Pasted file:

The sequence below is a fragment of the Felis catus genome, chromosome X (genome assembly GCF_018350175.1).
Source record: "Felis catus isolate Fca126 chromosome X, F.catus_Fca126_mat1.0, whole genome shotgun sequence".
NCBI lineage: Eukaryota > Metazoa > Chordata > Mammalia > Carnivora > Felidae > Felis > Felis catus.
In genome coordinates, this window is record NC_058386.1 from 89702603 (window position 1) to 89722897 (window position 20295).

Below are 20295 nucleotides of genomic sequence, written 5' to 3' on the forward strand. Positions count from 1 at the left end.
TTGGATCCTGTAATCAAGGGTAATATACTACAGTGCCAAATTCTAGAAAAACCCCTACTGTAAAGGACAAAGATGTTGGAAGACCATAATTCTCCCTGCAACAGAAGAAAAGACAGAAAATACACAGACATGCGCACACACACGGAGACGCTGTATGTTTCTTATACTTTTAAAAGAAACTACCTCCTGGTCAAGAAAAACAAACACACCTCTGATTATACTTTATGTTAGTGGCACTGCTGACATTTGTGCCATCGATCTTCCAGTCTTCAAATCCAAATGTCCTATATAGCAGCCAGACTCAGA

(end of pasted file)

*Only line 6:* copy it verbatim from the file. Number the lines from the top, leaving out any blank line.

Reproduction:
TTGGATCCTGTAATCAAGGGTAATATACTACAGTGCCAAATTCTAGAAAAACCCCTACTGTAAAGGACAAAGATGTTGGAAGACCATAATTCTCCCTGCAACAGAAGAAAAGACAGAAAATACACAGACATGCGCACACACACGGAGACGCTGTATGTTTCTTATACTTTTAAAAGAAACTACCTCCTGGTCAAGAAAAACAAACACACCTCTGATTATACTTTATGTTAGTGGCACTGCTGACATTTGTGCCATCGATCTTCCAGTCTTCAAATCCAAATGTCCTATATAGCAGCCAGACTCAGA